Statement of Principle

For millennia humans have solved extraordinary problems as well as taken advantage of great opportunities through the use of a variety of mental processes. These have been described by various names including meditation, contemplation, introspection and concentration to mention only a few techniques. Today the use of the mind still remains society’s best chance for finding solutions to the array of increasingly tougher problems which present themselves.

Unquestionably we live in a much more complex world than any of our forbears. There is often far more going on around us than we can easily grasp.  In almost every respect there are more opportunity for most levels of society with considerable rewards for those who are successful. And this greater range of opportunities means we typical face many more decisions than ever before.

Furthermore, we have through the use of information and communications technology intensified the need for greater levels of immediacy in the way that we both plan and live out our lives and this is obviously reflected in our decision making. The amount of information thrust at us can be nothing less than overwhelming. And many if not most things happen much faster than ever before.

The increase in complexity and the need for rapid responses to opportunities and challenges can lead to flaky decision-making. By flaky decision making is meant that the results of decisions will not necessarily produce the desired result not will any good result be necessarily sustainable.

So, what can be done?

The Institute of Reflection believes that the act of reflection can come to our aid and greatly improve decision-making. What the Institute proposes is that decision makers pause and consider a series of questions which will include inter alia, Have I really understood the current situation? Have I taken into account all the options available to me? Do I really understand the implications of the courses of actions I am considering? What should I consider to be a success? Effectively these questions move towards focussing the mind on the critical success factors of the project.  There are obviously many more questions which could be asked but these 4 examples should give readers an idea of what is involved.

What is required is the ability to pause as opposed to make snap decisions. Then the decision maker needs to exercise his or her imagination to produce a number of penetrating questions which will help clarify the issues involved in the decision. There is little doubt that this will increase the probability of success and furthermore it will almost always make the decision maker feel better about the decision he or she will make.

This type of reflection is nothing more or less than what we would expect from a mature decision maker with a degree of emotional intelligence when undertaking an important decision. But no doubt there are many decision makers who need support in achieving this.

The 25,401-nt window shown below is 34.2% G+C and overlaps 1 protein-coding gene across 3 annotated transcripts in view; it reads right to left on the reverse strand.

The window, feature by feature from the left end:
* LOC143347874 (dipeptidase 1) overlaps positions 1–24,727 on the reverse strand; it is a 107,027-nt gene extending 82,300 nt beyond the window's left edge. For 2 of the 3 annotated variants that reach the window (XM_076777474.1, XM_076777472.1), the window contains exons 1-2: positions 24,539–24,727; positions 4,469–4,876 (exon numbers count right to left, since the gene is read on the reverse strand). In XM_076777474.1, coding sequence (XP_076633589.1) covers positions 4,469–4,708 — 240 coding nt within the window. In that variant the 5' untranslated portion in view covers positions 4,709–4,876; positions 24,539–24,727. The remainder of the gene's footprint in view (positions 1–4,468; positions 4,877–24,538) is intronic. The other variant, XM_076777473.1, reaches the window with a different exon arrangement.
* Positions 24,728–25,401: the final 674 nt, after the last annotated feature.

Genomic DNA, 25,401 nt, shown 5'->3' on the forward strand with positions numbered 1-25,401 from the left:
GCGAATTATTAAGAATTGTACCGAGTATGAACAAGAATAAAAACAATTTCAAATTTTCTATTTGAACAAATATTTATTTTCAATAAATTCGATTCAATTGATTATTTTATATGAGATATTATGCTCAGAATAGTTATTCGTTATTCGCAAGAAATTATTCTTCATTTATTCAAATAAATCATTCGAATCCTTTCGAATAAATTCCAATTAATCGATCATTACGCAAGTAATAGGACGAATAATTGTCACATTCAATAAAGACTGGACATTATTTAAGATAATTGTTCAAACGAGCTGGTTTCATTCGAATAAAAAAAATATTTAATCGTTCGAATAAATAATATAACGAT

Of course, reflection can involve more than asking and answering these types of relatively straight forward questions. There is a deeper level of internal inquiry which those involved in academics research sometimes engage with. This is known as using reflexivity and involves standing further back from the project under consideration and inquiring about the values of the individual faced with the decision. The type of questions asked in a reflexivity exercise are more to do with the values of the researcher and how the outcome of the project will affect him or her and their colleagues and perhaps even the society at large. Here are the questions take the form of why questions such as Why am I engaged with this project at all? Why do I think that this project will benefit me? Why should my colleagues be as enthusiastic about this project as I am? In what way will this project lead to a better situation for all of those concerned? Once again these are only a few example questions.

It can be perceived from the above questions that reflexivity offers an opportunity to challenge the decision makers values.

Whereas almost everyone would agree that regular reflection is a good thing, after all thinking about one’s circumstances and the people around one is a mark of maturity and emotional intelligence, the idea of reflexivity is nowhere as widely accepted as it should be. Many believe that reflexivity can perhaps be a step too far and that it is not necessary to challenge one’s values, at least not regularly.

From the Institute of Reflection’s point of view both reflection and reflexivity are techniques which can be of value to many people in their daily lives as they cope with the high complexity and the speed required in the environment in which we currently live.